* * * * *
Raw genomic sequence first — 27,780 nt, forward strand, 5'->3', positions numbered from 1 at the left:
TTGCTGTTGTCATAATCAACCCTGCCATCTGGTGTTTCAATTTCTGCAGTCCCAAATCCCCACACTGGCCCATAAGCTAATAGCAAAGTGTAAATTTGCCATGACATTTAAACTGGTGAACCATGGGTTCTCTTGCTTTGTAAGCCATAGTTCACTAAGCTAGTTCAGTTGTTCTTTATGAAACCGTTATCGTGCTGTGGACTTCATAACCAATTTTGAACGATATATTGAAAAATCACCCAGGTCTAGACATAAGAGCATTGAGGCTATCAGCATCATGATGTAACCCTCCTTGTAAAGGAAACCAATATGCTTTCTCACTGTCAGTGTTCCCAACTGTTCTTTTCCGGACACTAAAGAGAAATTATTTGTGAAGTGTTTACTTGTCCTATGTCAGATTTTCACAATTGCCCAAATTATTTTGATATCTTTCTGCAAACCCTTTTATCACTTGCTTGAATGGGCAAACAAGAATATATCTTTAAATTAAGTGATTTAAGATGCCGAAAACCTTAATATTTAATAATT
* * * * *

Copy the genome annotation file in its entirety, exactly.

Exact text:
Raw genomic sequence first — 27,780 nt, forward strand, 5'->3', positions numbered from 1 at the left:
TTGCTGTTGTCATAATCAACCCTGCCATCTGGTGTTTCAATTTCTGCAGTCCCAAATCCCCACACTGGCCCATAAGCTAATAGCAAAGTGTAAATTTGCCATGACATTTAAACTGGTGAACCATGGGTTCTCTTGCTTTGTAAGCCATAGTTCACTAAGCTAGTTCAGTTGTTCTTTATGAAACCGTTATCGTGCTGTGGACTTCATAACCAATTTTGAACGATATATTGAAAAATCACCCAGGTCTAGACATAAGAGCATTGAGGCTATCAGCATCATGATGTAACCCTCCTTGTAAAGGAAACCAATATGCTTTCTCACTGTCAGTGTTCCCAACTGTTCTTTTCCGGACACTAAAGAGAAATTATTTGTGAAGTGTTTACTTGTCCTATGTCAGATTTTCACAATTGCCCAAATTATTTTGATATCTTTCTGCAAACCCTTTTATCACTTGCTTGAATGGGCAAACAAGAATATATCTTTAAATTAAGTGATTTAAGATGCCGAAAACCTTAATATTTAATAATT